What To Do With PIN and OTP Requests When Paying Online Or Abroad
Soaking in the sublime experience of walking around Galleria Vittorio Emanuele II, Italy’s landmark shopping destination named after its first king, imagine you were ready to do some damage to your credit cards until you stumbled on a roadblock: PIN requests.
After all the horror stories of exorbitant roaming rates, you were using a local SIM during your stay so getting the SMS from your bank with a short-lived Personal Identification Number (PIN) would not be possible. Calling the bank was not an option either unless you switched SIMs to place an international call. In the end, you had to settle for gelatos you could afford to pay with Euros, in cash.
Then the same thing happened in Japan, and again in Malaysia. Trying to explain to the cashier while there is a queue forming behind you made it an even more awkward situation and the language barrier certainly did not help.
On your return to Manila, you called your credit card issuers to rant and came away with a few good explanations and also some not too satisfactory ones. What was clear was that the pain of PIN requests is here to stay and it’s for your own good.
Fraudsters are becoming more and more sophisticated and the last thing you would want to discover after a lovely vacation is that you also paid for someone else’s good time. So the next time you pack your bags, park in front of your computer, or sign on with your phone for retail therapy, consider these tips for pain-free PIN requests.
Forewarned is forearmed, so call it in.
BDO encourages cardholders to call its Customer Contact Center to provide a travel notice prior to departure. Be ready to share dates of travel and your destination or destinations, if making more than one stop. According to BDO: “this is recommended to lessen and mitigate the possibility of credit card purchases being declined due to suspicion of fraud, such as transactions made in unusually large amounts, or from a different location.”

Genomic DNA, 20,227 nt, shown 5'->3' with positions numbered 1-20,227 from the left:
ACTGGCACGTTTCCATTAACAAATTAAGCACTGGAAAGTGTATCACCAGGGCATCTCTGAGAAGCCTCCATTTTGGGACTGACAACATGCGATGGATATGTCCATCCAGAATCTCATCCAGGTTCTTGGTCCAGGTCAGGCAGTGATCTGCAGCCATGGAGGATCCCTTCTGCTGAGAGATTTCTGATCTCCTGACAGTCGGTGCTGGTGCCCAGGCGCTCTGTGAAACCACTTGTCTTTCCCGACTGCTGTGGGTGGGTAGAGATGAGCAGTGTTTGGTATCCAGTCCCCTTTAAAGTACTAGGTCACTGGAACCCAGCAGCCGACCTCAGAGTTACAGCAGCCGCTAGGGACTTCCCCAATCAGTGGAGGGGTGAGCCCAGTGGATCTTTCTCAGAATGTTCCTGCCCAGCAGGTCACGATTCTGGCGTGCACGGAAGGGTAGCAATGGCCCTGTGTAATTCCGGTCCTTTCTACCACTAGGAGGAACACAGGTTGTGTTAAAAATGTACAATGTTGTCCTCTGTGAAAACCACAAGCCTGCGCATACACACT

BPI, however, takes a different view and said that “as long as the EMV technology is used to complete a credit card transaction, there is no need to notify the bank for any upcoming travel.” EMV stands for Europay, Mastercard, and Visa, which is a global standard for cards equipped with computer chips and the technology used to authenticate chip-card transactions.
To PIN or not to PIN, that is the question.
According to Jesus Angelo Gomez, BPI Unsecured Lending and Cards Credit Cycle and Enabling Services group head, the bank employs a risk-based approach when it comes to requesting confirmations for every credit card swipe. “Depending on the level of risk involved, BPI may require a cardholder to authenticate his or her credit card transaction using a One-Time PIN (OTP).”
OTP is a unique six-character code sent to the cardholder's registered mobile number to complete a transaction. One is usually prompted when making an online purchase or when swiping their card overseas. OTPs actually serve as another layer of security and protection for the cardholders.
“However, there are also merchants who practice the same risk-based approach in authenticating a transaction, and in these cases, may no longer require OTP to complete a purchase,” Gomez adds.
BDO also makes use of OTPs to validate specific credit card transactions, and explained it depends on the store or restaurant where the transaction is being made.
Credit, not debit please.
When prompted for a PIN or OTP abroad, it turns out one word can make the pain go away: just say “credit.”
Merchants ask for PINs because they or the terminal they use assume the transaction is being made with a debit card. That one requires a PIN for the transaction to go through. But when you say “credit,” they can press a button to override the request and your transaction should go through painlessly.